Is Your Family Ready For The Responsibility Of A Pet?

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Post by Blog Manager Robbi Hess

1385799_10151632473961721_408005902_nHave your children been begging for a new puppy, kitten or other small housepet? How can you tell if your children are ready for the responsiblity of pet ownership? If you don't have children but are considering getting a pet of your own, how do you know that you're ready for the responsibility?

It's an unfortunate fact that many pets end up in shelters because they were bought on a whim (many puppies were purchased because of 101 Dalmations, sales of Jack Russell terriers soared because of the popularity of Eddie on the television show Frasier, bunnies and baby chicks are routinely given as pets at Easter) If the novelty wears out or the cute puppy grows into a large dog, or the tiny kitten becomes a full grown cat, you need to be able to make the commitment to that pet to raise him from the time you adopt him until he crossed the Rainbow Bridge. 

Here are some questions you should ask to determine whether you're ready for the responsibility of pet ownership: 

  • Do you have the time to commit to owning a pet?
    Keep in mind that puppies take more time and effort than do older dogs and they
    also take more time than do kittens. In addition to needing to be kept occupied
    so she becomes a good member of the family, you will need to housebreak your
    puppy and leaving her alone for hours at a time will lead to poor socialization.
    Kittens, while they may require less overall training and maintenance still
    need company. Other pets such as rodents or reptiles are pretty happy being
    left to their own devices, but spending time with them when they’re young may lead
    to them being happier to be picked up and handled when they’re older.
  • Who is responsible for the new pet? If it’s a
    child, is he really ready for all that is involved with owning and caring for a
    pet? Are you, as the adult ready to step in if necessary? Consider that
    bringing a new puppy home is like bringing a baby into the house – it needs to
    be cared for and loved. How long will your pet be home alone during the day?
    What kind of work schedule do you have? Are you able to get up in the middle of
    the night to take your puppy out to do his business? All dogs/puppies depending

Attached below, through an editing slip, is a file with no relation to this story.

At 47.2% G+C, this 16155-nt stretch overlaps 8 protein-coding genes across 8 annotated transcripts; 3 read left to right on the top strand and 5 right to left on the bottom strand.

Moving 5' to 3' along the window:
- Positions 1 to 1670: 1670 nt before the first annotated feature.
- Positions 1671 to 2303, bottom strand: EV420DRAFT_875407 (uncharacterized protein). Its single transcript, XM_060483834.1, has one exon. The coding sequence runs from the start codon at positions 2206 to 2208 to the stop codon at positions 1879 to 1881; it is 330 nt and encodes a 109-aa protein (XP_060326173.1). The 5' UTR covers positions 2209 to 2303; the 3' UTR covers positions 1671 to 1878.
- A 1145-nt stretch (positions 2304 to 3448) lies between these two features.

on their size need exercise on a daily basis. Do you have time for that?
  • New puppies are cuddly, squirmy masses of joy
    and comfort but they can try your patience. Do you have the patience to deal
    with yet another puddle on your living room floor? What if she chews up your
    favorite pair of shoes? You need to be willing to take the time to housebreak
    your puppy, show her that it’s not all right to chew shoes by offering alternatives
    and puppy friendly toys. Patience truly is a necessary virtue when it comes to training
    a puppy.
  • Before you make the investment in adoption of a
    pet, ask a vet how much you can plan to spend for XYZ type of puppy or cat for
    veterinary care, spaying or neutering, annual check ups, vaccines, licensing
    and other pet care costs. Also, you need to figure the cost of food into your
    weekly budget. Again, the type and size of your pet will determine how much you
    will spend on food. If you have a kitten that will be using a litter box, don’t
    forget to figure in the costs of litter into your expenses.
  • Will you be bringing your new pet home to be an “only
    child” or do you have other pets in the house? Have you considered how the
    other pets will feel about a newcomer? Some older pets have very little
    tolerance for the antics of puppies and kittens while other older pets are more
    than patient with them. You need to know your pet’s personality to know whether
    she will be welcoming of a new addition to the family.

Shelters are filled with adoptable pets of all
ages, shapes and sizes but before you go looking for a new
BP_OCTOBER_TRANS family member make
sure you are ready for the decades long responsibility that comes with it.
While we can’t stress enough how satisfying it is to have a pet in your life
and in your home (they are proven stress relievers!) you need to be prepared
for the good, the bad and the occasional chewed up shoe!

We’d love
to hear your adoption success stories and how you prepared for a new addition. 

(photo: Ryker in his turtle costume from the BlogPaws Facebook page)

  • http://mygbgvlife.com emma

    I think so many people underestimate the work and cost of a new puppy. We know how it is and love it but there are days where Mom really wonders why she decided to get a new puppy. In one month she has also run up a couple nice vet bills for checkups, shots and some extra items. We can see why people that don’t understand would return a pet and that should just not be an option. People need to know what pet fits into their family and truly commit to keeping the pet no matter how trying it can be!

  • http://www.robbihess.com Robbi

    I agree, Emma.I think about how I am dealing with Henrietta and her torn ACL and wondering whether she will need surgery, etc. It is a big commitment in both time and money that not many people think of or plan for. A pet is a life long commitment!